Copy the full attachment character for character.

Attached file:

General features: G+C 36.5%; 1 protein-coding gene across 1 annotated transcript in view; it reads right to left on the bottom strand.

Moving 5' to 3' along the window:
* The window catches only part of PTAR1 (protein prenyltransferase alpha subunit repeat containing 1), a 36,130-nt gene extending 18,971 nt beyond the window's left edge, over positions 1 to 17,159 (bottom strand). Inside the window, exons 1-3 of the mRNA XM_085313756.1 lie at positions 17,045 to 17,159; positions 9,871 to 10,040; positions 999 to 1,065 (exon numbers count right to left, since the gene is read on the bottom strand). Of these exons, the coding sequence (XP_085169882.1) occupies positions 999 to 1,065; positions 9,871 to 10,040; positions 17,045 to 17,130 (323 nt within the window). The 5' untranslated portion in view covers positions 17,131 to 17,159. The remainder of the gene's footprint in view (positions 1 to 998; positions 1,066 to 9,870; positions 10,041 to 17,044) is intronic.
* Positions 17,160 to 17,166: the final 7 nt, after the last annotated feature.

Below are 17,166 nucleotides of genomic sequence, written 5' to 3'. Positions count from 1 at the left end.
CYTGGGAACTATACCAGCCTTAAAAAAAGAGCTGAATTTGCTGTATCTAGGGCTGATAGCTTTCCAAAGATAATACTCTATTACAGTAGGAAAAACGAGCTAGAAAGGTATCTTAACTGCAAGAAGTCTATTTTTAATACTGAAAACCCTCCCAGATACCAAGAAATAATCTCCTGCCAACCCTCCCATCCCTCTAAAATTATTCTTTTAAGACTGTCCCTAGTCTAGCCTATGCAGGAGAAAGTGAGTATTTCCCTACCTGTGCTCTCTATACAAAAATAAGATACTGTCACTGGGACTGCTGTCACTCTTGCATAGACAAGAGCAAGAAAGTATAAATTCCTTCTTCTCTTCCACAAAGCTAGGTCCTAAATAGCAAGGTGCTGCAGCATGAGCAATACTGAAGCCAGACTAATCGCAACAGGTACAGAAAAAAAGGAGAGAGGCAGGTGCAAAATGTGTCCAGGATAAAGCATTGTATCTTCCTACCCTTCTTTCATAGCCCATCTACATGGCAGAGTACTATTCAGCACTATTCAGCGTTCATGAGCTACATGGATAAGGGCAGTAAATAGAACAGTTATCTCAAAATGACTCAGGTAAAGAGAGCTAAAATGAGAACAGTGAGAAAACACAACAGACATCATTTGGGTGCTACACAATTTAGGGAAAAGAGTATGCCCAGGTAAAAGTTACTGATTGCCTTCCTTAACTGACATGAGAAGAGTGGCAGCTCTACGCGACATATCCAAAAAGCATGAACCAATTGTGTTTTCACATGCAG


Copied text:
General features: G+C 36.5%; 1 protein-coding gene across 1 annotated transcript in view; it reads right to left on the bottom strand.

Moving 5' to 3' along the window:
* The window catches only part of PTAR1 (protein prenyltransferase alpha subunit repeat containing 1), a 36,130-nt gene extending 18,971 nt beyond the window's left edge, over positions 1 to 17,159 (bottom strand). Inside the window, exons 1-3 of the mRNA XM_085313756.1 lie at positions 17,045 to 17,159; positions 9,871 to 10,040; positions 999 to 1,065 (exon numbers count right to left, since the gene is read on the bottom strand). Of these exons, the coding sequence (XP_085169882.1) occupies positions 999 to 1,065; positions 9,871 to 10,040; positions 17,045 to 17,130 (323 nt within the window). The 5' untranslated portion in view covers positions 17,131 to 17,159. The remainder of the gene's footprint in view (positions 1 to 998; positions 1,066 to 9,870; positions 10,041 to 17,044) is intronic.
* Positions 17,160 to 17,166: the final 7 nt, after the last annotated feature.

Below are 17,166 nucleotides of genomic sequence, written 5' to 3'. Positions count from 1 at the left end.
CYTGGGAACTATACCAGCCTTAAAAAAAGAGCTGAATTTGCTGTATCTAGGGCTGATAGCTTTCCAAAGATAATACTCTATTACAGTAGGAAAAACGAGCTAGAAAGGTATCTTAACTGCAAGAAGTCTATTTTTAATACTGAAAACCCTCCCAGATACCAAGAAATAATCTCCTGCCAACCCTCCCATCCCTCTAAAATTATTCTTTTAAGACTGTCCCTAGTCTAGCCTATGCAGGAGAAAGTGAGTATTTCCCTACCTGTGCTCTCTATACAAAAATAAGATACTGTCACTGGGACTGCTGTCACTCTTGCATAGACAAGAGCAAGAAAGTATAAATTCCTTCTTCTCTTCCACAAAGCTAGGTCCTAAATAGCAAGGTGCTGCAGCATGAGCAATACTGAAGCCAGACTAATCGCAACAGGTACAGAAAAAAAGGAGAGAGGCAGGTGCAAAATGTGTCCAGGATAAAGCATTGTATCTTCCTACCCTTCTTTCATAGCCCATCTACATGGCAGAGTACTATTCAGCACTATTCAGCGTTCATGAGCTACATGGATAAGGGCAGTAAATAGAACAGTTATCTCAAAATGACTCAGGTAAAGAGAGCTAAAATGAGAACAGTGAGAAAACACAACAGACATCATTTGGGTGCTACACAATTTAGGGAAAAGAGTATGCCCAGGTAAAAGTTACTGATTGCCTTCCTTAACTGACATGAGAAGAGTGGCAGCTCTACGCGACATATCCAAAAAGCATGAACCAATTGTGTTTTCACATGCAG